Kawa Karpo, Part III: Of Mountain Gods

Trip Start Mar 21, 2005
Trip End Ongoing

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Wednesday, June 22, 2005

Returning to the Tibetan village of Yubeng, I rode a horse back over the mountain pass, hiked back to Xardang, then hitch-hiked and found a ride in the greasy bed of a truck on the way to the Mingyong Glacier and Taizi Temple. Going around switchbacks was difficult in the greasy truck bed as my feet were slipping everywhere. At the next intersection, the truck went on its way as I took the other fork up the next valley to the Mingyong Glacier.

After one night in a small Tibetan family hotel, I hiked up the valley to Taizi Temple, 3000 vertical feet up the Mingyong River Gorge. Surrounded by views of the mountains and crashing, calving glaciers, I sat and contemplated the cloud-enshrouded holy mountain as I picked off another leech.

In Tibet, local villages each have holy mountains where a mountain god lives. The sacred mountain is typically treated with reverence: trees are cut only as necessary, animals are not hunted, the god is worshipped. Worshipping the mountain god protects the villagers.

Other mountains are even more holy, such as Kailash in Western Tibet, where the future Buddha, Maitreya is manifest, or Chomolangma, the Goddess Mother of the Snows. The latter mountain is also called Mount Everest, renamed after a mere mortal.

Many of these mountains are Tibetan pilgrimage sites. Kawa Karpo is one of these, with its holy waterfalls and summits and the powerful mountain god that can be seen in this world as Meili Xueshan.

Some say that the mountain god will reveal itself only to believers. Others will see only the constant veil of clouds. Does seeing the mountain for seven seconds through the veil count? How about through a diffuse mist? Or can someone simply have faith that the mountain is there, unseen, behind the clouds? Either way, the immense glaciers tumbling from the clouds and the periodic glimpses of something greater, far above, are testimony to the grandeur of the mountain.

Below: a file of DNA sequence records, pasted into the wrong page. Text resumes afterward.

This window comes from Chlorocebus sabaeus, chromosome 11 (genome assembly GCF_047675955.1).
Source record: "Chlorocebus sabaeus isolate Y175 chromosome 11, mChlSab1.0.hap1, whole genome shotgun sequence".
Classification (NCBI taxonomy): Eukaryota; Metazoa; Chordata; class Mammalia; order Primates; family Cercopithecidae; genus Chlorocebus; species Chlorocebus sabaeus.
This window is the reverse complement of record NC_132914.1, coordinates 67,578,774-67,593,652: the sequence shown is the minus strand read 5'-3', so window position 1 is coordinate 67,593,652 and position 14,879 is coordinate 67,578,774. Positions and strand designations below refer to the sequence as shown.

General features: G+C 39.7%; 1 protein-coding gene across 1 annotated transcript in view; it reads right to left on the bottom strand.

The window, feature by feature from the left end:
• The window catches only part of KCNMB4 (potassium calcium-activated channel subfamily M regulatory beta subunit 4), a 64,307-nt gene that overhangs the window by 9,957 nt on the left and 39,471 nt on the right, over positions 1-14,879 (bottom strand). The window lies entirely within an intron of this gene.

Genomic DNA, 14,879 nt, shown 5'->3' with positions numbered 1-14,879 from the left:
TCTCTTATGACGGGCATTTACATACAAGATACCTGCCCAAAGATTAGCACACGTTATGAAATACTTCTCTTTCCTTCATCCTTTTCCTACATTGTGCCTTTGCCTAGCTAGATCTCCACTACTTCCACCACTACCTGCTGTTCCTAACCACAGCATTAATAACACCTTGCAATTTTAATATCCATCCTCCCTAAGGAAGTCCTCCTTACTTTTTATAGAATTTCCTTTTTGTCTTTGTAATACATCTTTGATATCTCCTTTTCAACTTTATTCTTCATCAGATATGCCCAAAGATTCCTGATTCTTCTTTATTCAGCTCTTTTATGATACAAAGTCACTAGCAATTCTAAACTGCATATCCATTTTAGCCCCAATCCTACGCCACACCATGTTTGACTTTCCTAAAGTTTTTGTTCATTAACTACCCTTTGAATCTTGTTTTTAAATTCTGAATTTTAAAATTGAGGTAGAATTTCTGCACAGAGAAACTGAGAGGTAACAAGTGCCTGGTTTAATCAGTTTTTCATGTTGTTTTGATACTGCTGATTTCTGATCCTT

The mountain god Meili has confounded mountaineers to this date. Many people have died attempting to climb its summit, which still has not seen the marks of footprints. Perhaps the friable snows, ice fields, and steep slopes are the main obstacles. Or perhaps, it is the mountain god. On the other hand, the Goddess Mother of the Snows was not successful at keeping climbers from her summit, and since Edmund Hillary and Tenzing Norgay climbed Everest, many others have, probably unintentionally, disrespected the Tibetan custom of not climbing mountain god mountains. But, I know, the allure of climbing mountains is strong and more will try to climb Meili, despite the hurt it causes the Tibetan people.

Despite the sacred nature of mountain gods, perhaps some sacredness has been lost following the Cultural Revolution. Trash, toilet paper, and many cut trees, can be seen on some sacred mountains. Can these once again be treated with the reverence they deserve?

What stays the same yet is always changing?

What disappears but is still there?

What is holy but is made of the earth?
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